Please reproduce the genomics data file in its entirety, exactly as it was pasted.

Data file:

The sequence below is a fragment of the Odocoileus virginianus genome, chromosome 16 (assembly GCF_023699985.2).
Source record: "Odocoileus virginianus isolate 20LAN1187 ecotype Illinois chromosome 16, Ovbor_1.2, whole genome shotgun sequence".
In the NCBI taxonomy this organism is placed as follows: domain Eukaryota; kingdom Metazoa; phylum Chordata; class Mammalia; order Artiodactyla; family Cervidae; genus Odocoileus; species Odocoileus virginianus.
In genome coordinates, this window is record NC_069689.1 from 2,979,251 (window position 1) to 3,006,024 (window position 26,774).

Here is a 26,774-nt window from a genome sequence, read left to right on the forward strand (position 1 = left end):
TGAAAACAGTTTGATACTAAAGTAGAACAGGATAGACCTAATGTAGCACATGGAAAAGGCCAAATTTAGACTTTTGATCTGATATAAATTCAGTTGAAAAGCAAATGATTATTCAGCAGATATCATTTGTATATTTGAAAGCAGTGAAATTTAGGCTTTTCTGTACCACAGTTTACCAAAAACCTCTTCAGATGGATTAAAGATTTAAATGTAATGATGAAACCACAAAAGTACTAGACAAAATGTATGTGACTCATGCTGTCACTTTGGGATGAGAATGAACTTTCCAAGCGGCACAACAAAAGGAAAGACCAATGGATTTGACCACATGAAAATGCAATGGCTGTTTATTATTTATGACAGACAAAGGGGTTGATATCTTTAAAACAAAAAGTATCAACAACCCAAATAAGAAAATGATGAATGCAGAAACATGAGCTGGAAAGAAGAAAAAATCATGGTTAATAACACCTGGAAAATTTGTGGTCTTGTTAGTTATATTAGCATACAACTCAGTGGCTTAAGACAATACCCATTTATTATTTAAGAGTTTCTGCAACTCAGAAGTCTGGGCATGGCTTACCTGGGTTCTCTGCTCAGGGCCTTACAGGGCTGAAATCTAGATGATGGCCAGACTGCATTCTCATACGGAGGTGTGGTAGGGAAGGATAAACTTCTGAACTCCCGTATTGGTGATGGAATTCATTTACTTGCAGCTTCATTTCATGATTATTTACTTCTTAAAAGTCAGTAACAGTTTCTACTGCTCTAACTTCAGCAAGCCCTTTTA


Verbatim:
The sequence below is a fragment of the Odocoileus virginianus genome, chromosome 16 (assembly GCF_023699985.2).
Source record: "Odocoileus virginianus isolate 20LAN1187 ecotype Illinois chromosome 16, Ovbor_1.2, whole genome shotgun sequence".
In the NCBI taxonomy this organism is placed as follows: domain Eukaryota; kingdom Metazoa; phylum Chordata; class Mammalia; order Artiodactyla; family Cervidae; genus Odocoileus; species Odocoileus virginianus.
In genome coordinates, this window is record NC_069689.1 from 2,979,251 (window position 1) to 3,006,024 (window position 26,774).

Here is a 26,774-nt window from a genome sequence, read left to right on the forward strand (position 1 = left end):
TGAAAACAGTTTGATACTAAAGTAGAACAGGATAGACCTAATGTAGCACATGGAAAAGGCCAAATTTAGACTTTTGATCTGATATAAATTCAGTTGAAAAGCAAATGATTATTCAGCAGATATCATTTGTATATTTGAAAGCAGTGAAATTTAGGCTTTTCTGTACCACAGTTTACCAAAAACCTCTTCAGATGGATTAAAGATTTAAATGTAATGATGAAACCACAAAAGTACTAGACAAAATGTATGTGACTCATGCTGTCACTTTGGGATGAGAATGAACTTTCCAAGCGGCACAACAAAAGGAAAGACCAATGGATTTGACCACATGAAAATGCAATGGCTGTTTATTATTTATGACAGACAAAGGGGTTGATATCTTTAAAACAAAAAGTATCAACAACCCAAATAAGAAAATGATGAATGCAGAAACATGAGCTGGAAAGAAGAAAAAATCATGGTTAATAACACCTGGAAAATTTGTGGTCTTGTTAGTTATATTAGCATACAACTCAGTGGCTTAAGACAATACCCATTTATTATTTAAGAGTTTCTGCAACTCAGAAGTCTGGGCATGGCTTACCTGGGTTCTCTGCTCAGGGCCTTACAGGGCTGAAATCTAGATGATGGCCAGACTGCATTCTCATACGGAGGTGTGGTAGGGAAGGATAAACTTCTGAACTCCCGTATTGGTGATGGAATTCATTTACTTGCAGCTTCATTTCATGATTATTTACTTCTTAAAAGTCAGTAACAGTTTCTACTGCTCTAACTTCAGCAAGCCCTTTTA